A Smell of Petroleum Pervades Throughout
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July 22nd, 2013 (01:24 PM).
Gone. May or may not return.
Join Date: Mar 2010
Location: The Misspelled Cyrpt
> The Author has probably written a happy ending where Orthodox kills that horned Narrator.
Your faith in the Author is touching, but he never writes a word of this in advance. Nothing is set in stone, or even in the comparatively short-lived medium of a word processor.
> I suggest, start a war of words with it Orthodox! Use beautiful words and adjectives and try to become the Narrator. Start ordering what would happen next while staying determined, clam and confident. Think like Dickens! This will infuriate the Narrator, and he will lose control, giving you control.
You're awfully sure of yourself, aren't you? 'Will infuriate', 'will lose control'; are you really saying that you know me, when you haven't even seen more than a glimpse of this world?
Besides, you can't really do much in the way of pontificating right now. Not even Dickens could write well
when running away from a
gigantic flaming death weasel.
> Run over and re-grab that masterball if possible
It isn't. You don't get a Poké Ball back once it's thrown. Everyone knows that.
> Other than Mewtwo being the narrator, isn't it at least a bit odd he has control over Typhlosion? It's Othodox's starter, should he not have some form of control over the thing?
You're thinking in terms of the old world. Starters in this world are not as they once were. As you may have noticed already. All I need to do to control the Typhlosion is to nudge it; its blazing hatred will do the rest.
> Taunt him! Make Mewtwo writhe at the name Giovanni! Question his existence, insult his nonexistent mother! I doubt he can narrate properly in a rage. Use that to make a run for it, and HATCH THAT EGG!
Once again, Eggs don't hatch on command. Are things different out there, on the other side of the screen, or are you all just ignorant?
Well, I digress.
“What are you, anyway?” you ask me, pushing Elm out of the Typhlosion's path and following on after him. “A nothing! You—”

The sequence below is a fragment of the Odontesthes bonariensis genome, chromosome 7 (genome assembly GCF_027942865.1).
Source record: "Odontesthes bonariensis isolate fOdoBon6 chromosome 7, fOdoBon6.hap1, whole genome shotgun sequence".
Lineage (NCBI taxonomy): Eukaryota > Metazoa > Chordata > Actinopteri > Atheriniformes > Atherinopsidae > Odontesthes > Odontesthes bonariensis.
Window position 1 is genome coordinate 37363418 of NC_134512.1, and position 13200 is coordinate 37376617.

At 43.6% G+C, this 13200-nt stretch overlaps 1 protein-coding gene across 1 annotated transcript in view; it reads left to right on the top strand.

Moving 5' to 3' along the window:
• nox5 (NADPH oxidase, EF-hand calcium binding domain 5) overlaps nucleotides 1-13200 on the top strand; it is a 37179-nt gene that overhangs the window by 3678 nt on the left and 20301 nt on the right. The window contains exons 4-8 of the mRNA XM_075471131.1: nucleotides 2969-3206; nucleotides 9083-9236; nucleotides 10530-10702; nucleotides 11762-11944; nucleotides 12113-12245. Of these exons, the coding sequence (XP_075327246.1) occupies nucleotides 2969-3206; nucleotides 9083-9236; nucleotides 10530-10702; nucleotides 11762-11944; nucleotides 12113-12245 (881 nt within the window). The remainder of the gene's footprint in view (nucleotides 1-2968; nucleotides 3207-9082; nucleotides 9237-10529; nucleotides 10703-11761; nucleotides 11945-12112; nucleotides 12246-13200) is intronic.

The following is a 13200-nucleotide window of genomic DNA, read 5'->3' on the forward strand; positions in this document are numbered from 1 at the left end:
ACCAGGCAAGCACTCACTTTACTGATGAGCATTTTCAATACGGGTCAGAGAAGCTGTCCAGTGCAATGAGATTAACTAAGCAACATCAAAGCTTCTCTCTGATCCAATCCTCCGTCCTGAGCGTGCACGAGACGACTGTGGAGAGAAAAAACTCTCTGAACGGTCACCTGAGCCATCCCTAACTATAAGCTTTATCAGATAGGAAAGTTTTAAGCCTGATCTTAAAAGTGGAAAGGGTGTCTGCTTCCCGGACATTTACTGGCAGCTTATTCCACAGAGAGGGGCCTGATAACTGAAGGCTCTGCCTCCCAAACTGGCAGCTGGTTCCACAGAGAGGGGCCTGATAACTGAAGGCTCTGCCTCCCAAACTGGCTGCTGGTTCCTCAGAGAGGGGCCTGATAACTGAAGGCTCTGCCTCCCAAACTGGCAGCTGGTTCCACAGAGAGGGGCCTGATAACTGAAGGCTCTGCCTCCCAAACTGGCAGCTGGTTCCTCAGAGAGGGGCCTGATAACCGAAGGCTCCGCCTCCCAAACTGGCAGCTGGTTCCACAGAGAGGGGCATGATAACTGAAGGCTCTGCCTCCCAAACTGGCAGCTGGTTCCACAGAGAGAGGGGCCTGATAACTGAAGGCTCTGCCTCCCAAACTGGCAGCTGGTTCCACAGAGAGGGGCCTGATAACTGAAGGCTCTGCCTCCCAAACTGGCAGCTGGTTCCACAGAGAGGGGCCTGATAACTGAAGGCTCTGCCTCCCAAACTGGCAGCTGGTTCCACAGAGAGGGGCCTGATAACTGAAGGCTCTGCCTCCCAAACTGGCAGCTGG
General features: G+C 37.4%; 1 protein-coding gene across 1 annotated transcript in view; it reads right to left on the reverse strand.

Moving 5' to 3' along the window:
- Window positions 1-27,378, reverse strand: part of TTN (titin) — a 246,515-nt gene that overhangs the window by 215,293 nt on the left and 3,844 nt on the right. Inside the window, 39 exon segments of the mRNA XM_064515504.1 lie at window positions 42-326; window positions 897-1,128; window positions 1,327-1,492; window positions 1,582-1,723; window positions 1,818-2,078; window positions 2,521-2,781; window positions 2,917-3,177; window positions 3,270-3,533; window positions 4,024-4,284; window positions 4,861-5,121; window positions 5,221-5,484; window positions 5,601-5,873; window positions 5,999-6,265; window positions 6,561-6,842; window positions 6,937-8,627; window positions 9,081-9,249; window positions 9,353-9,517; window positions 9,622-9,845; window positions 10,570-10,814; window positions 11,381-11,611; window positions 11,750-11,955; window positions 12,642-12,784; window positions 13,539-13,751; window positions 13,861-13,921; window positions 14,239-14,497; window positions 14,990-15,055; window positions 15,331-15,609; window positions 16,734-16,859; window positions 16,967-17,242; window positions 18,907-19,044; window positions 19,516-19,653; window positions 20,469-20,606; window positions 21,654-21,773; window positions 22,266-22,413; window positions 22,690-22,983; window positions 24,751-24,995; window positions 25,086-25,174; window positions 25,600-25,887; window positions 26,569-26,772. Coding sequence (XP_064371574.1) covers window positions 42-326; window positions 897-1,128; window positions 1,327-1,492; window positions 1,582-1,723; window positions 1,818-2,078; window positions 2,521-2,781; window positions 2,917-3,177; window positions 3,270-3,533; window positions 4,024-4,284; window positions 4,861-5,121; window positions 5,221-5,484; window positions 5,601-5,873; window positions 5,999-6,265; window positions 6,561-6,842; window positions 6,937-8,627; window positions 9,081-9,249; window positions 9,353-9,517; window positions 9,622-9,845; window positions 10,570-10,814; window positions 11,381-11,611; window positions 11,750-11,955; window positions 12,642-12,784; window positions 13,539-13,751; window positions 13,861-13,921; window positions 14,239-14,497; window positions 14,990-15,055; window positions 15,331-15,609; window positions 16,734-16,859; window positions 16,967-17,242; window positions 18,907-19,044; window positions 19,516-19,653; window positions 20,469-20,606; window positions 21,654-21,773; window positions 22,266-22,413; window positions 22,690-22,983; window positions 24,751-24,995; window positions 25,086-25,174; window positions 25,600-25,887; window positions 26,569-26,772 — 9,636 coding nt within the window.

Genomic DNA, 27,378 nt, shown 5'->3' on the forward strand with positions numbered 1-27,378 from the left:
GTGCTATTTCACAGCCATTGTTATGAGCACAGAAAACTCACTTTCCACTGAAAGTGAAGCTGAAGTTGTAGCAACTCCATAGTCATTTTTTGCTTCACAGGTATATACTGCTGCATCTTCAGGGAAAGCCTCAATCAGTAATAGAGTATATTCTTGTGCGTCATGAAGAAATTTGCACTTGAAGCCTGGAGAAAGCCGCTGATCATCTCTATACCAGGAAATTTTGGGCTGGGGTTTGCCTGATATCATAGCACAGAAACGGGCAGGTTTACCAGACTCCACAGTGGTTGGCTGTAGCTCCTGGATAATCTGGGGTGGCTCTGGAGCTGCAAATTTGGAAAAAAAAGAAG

I hold up my hand for silence.
You're going to need your breath to run, I tell you as the Typhlosion coils around on itself again, its teeth striking sparks against each other. Othodox, you don't have a mother either – in fact, you don't have any genetic predecessor at all, whereas at least I have Blaine and Mew. Not that that matters, of course: we can all be our own beings in this world; family and blood are not everything. We can live for ourselves – or at least,
can. The rest of you can do what you like, as long as yo don't get in my way.
You didn't hear that much of the speech. You spent most of your time trying to dodge the Typhlosion; you're getting the horrible feeling that it's gradually herding you into a corner. It's
> Overly powered beings generally have superiority complexes and/or extreme belief in their infallibility. Try to take advantage of that. Tell the Narrator hes just using the Typhlosion to attack you because hes afraid he cant take you on his own. Make him seem little and weak.
You need to get around the Typhlosion: could you make me call it off?
“Why don't you fight us yourself?” you suggest, as the Typhlosion circles warily. “Don't you think you can take us on your own?”
I give you an odd look.
I can't take you on my own, I say. That's the entire point of using the Typhlosion. Didn't you notice that it ran straight through me? I can't interact with the physical world.
I shake my head.
The youth of today is growing dim and unobservant, I remark sadly.
> Orthodox, just stay calm and run away.